As for the movie itself.... the first half, in which Storming Sam Jackson and Storming Kurt Russell arrive at a rest stop on the way to Red Rock (there to deliver prisoner Jennifer Jason Leigh to the new sheriff, who may or may not be Walton Goggins, and the hangman who may or may not be Tim Roth) and find themselves trapped for a couple of days by a blizzard with a handful of strangers who may or may not be who they say they are, gets a touch repetitive; a situation which isn't helped by everyone living up to their billing as thoroughly Hateful. However, post-intermission, events pick up dramatically as the film turns into a whodunnit (with Jackson solving the murder of someone we haven't seen and we weren't even sure was killed) and most of the cast getting messily and bloodily dead. There are obvious comparisons to Q's own Reservoir Dogs (Michael Madsen and others shout and kill one another in a confined space) and John Carpenter's The Thing (Kurt Russell and others argue in a snowbound shack as to who isn't who they say they are, and three tracks of Morricone's score to that film are dropped, surprisingly appropriately, into proceedings), but the film is its own beast, with everyone giving it some serious thespian welly and projecting to the rear stalls like the live theatre production it could so easily be.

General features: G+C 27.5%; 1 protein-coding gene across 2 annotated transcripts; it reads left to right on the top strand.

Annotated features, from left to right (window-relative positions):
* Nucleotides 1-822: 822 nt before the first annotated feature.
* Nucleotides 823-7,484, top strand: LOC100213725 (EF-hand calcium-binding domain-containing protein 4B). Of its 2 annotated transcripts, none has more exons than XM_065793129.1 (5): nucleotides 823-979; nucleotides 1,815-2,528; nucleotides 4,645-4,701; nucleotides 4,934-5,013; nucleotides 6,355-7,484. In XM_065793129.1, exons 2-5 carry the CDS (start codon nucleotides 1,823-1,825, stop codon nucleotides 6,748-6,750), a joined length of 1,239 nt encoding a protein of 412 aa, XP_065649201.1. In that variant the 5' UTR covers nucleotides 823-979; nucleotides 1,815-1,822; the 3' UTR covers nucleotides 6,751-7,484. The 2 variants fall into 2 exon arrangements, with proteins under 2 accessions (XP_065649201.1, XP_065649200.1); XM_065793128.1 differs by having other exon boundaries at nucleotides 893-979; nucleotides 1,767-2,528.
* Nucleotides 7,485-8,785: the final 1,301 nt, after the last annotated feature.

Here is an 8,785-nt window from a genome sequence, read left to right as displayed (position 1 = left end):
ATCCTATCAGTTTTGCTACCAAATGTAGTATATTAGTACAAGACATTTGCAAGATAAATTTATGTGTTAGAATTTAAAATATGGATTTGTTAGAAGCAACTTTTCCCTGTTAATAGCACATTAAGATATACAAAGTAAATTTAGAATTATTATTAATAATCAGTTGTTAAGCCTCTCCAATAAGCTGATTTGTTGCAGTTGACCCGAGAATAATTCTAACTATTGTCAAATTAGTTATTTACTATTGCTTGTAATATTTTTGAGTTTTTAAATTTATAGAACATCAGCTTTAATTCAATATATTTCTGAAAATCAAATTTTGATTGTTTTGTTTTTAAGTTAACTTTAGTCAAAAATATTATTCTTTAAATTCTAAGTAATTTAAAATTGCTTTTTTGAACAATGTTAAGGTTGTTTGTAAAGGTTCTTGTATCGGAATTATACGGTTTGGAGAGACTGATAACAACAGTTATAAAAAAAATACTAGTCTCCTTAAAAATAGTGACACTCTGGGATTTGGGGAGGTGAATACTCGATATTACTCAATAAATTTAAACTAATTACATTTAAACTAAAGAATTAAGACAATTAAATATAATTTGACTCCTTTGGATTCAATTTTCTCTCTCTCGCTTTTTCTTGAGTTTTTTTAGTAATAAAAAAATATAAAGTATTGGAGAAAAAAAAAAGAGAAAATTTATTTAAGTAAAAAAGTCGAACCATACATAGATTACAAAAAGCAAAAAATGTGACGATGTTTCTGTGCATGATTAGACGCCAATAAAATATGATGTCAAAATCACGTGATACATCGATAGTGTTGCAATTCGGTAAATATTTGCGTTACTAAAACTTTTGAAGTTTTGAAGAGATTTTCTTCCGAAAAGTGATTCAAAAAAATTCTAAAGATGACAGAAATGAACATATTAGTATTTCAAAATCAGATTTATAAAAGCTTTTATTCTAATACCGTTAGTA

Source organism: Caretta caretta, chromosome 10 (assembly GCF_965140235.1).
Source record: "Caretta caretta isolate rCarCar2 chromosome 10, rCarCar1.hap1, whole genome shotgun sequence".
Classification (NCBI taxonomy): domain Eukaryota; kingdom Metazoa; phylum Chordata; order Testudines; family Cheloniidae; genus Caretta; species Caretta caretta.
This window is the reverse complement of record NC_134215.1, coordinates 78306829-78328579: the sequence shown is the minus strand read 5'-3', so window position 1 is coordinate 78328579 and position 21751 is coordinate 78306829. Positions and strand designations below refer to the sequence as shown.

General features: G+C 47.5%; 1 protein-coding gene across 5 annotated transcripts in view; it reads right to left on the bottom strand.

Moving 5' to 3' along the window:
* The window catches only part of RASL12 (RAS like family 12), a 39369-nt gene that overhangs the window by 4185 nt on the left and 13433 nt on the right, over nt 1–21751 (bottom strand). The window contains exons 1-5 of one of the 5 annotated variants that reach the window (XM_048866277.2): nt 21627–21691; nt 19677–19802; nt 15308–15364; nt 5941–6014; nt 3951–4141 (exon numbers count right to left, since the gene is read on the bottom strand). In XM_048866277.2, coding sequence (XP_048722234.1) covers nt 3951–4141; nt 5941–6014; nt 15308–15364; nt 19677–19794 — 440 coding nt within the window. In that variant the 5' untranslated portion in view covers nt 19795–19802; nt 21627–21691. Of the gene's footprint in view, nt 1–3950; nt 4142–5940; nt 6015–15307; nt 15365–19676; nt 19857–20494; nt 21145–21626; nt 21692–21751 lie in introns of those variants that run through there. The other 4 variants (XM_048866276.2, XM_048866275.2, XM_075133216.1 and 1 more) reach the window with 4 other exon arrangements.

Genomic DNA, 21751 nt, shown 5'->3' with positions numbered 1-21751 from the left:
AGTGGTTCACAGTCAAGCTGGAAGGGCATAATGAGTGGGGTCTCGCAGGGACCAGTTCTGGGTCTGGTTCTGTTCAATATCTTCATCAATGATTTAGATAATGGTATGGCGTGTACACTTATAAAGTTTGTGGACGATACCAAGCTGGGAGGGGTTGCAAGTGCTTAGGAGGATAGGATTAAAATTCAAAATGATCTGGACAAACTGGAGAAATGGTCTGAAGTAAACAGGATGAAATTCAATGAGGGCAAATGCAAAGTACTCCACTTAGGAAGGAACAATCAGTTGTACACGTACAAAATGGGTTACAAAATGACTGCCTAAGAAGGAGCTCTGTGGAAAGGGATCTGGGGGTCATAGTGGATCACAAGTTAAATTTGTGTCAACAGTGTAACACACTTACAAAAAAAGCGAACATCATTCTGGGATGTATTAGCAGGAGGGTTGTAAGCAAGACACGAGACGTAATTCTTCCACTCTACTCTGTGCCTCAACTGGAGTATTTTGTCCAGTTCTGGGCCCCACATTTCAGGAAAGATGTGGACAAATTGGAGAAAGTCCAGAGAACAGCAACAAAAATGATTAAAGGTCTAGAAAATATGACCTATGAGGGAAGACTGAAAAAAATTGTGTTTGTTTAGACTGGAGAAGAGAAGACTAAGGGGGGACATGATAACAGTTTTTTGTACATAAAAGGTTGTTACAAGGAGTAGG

Taken as a whole, The Hateful Eight is pretty damn good: I think I liked it more than Django Unchained but still probably prefer Inglourious Basterds and Kill Bill Vol 1. Quibbles about the overlength and racist abuse aside, and ignoring the fact that everyone's pretty much a scumbag (I'm not convinced that the mistreatment of Jennifer Jason Leigh's character is misogynist given that she's more thunderingly hateful than at least two of the others), it's a mesmerising watch, particularly in the second half when everything starts to come together. It's a pity it takes so long to get there, but when it does it's absolutely worth it. Particularly when projected on a massive screen from a 70mm print in Ultra Paravision.


Thursday, 7 January 2016